PRESTON , a municipal,
See also:county, and
See also:borough and
See also:port, of
See also:Lancashire, England, on the
See also:river Ribble, 209 M . N.W. by N. from
See also:London by the London &
See also:North-Western railway, served also by the Lancashire &
See also:Yorkshire railway . Pop . (1891), 107,573; (1901), 112,989; at the beginning of the 19th century it was about 17,000 . The nucleus of its site consists of a
See also:ridge rising sharply from the north
See also:bank of the river, while the surrounding
See also:country, especially to the west about the estuary, is
See also:flat . Among the numerous
See also:parish churches that of St
See also:John, built in Decorated
See also:style in 1855, occupies a site which has carried a
See also:church from early times . Among several
See also:Roman Catholic churches, that of St
See also:Walpurgis (18J4) is a handsome
See also:building of Early Decorated character . Of public buildings the most noteworthy is the large
See also:hall, with lofty tower and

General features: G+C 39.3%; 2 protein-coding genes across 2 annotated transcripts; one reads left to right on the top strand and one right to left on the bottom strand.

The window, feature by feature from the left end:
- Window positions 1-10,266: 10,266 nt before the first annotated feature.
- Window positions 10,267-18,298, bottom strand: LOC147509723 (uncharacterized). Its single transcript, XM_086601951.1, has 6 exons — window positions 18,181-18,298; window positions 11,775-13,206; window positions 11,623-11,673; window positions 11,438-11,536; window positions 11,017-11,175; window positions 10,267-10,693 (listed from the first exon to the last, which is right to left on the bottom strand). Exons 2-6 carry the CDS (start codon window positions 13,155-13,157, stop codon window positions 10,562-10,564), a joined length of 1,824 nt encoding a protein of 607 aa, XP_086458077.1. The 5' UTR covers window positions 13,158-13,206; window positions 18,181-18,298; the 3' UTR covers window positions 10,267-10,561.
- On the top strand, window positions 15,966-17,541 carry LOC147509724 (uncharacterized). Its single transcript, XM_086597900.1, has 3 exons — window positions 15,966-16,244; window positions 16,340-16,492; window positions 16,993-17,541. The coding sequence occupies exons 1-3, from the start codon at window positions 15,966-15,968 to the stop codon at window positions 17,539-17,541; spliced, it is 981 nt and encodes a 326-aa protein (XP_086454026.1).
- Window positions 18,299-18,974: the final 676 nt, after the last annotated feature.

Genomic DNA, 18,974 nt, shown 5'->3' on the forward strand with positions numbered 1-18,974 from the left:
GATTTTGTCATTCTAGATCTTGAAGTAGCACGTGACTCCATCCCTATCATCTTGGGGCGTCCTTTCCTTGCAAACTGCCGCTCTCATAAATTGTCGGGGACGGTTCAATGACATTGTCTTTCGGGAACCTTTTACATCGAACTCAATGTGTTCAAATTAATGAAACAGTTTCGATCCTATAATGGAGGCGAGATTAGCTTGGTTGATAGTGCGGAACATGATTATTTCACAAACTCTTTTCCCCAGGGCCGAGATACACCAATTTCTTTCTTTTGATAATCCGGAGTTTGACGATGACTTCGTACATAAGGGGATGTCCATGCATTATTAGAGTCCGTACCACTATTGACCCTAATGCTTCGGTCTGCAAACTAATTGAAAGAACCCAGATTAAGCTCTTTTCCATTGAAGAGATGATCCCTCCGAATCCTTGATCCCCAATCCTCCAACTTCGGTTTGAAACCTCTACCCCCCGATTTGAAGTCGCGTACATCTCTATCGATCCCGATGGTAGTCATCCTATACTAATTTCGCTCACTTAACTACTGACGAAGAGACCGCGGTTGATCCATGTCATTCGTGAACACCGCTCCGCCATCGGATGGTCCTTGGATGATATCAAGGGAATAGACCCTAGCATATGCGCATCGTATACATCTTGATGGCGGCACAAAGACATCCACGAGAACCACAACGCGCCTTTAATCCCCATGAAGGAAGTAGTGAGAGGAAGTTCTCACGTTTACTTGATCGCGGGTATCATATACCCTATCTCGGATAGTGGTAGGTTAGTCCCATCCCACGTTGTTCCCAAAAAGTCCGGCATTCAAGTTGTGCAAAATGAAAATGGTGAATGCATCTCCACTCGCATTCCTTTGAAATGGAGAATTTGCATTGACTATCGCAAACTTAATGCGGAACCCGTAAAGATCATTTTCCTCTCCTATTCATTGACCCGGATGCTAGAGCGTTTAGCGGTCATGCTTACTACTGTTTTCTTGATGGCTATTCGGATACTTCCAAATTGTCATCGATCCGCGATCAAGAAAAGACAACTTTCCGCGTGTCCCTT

See also:spire, in Early
See also:English style, built in 1867 from designs by
See also:Scott . The
See also:free public library and museum were established in 1879 by the trustees of E . R .
See also:Harris, a prominent
See also:citizen . A new Preston, otherwise Prestune, was near the minor Roman station at Walton-le-Dale and the
See also:great Roman road
See also:running from
See also:Warrington passed through it .
It is mentioned in Domes-
See also:Book as one of
See also:Tostig's possessions which had fallen to Roger of Poictou, and on his defection it was forfeited to the
See also:Crown ?
See also:Henry II. about the
See also:year 1179 granted the burgesses a
See also:charter by which he confirmed to them the privileges he had granted to Newcastle-under-Lyme, the chief of which were a free borough and a gild
See also:merchant . This is the first of fourteen royal charters which have been granted to Preston, the chief of which are as follows: John in 1199 confirmed to Preston all the rights granted by Henry II.'s charter and also " their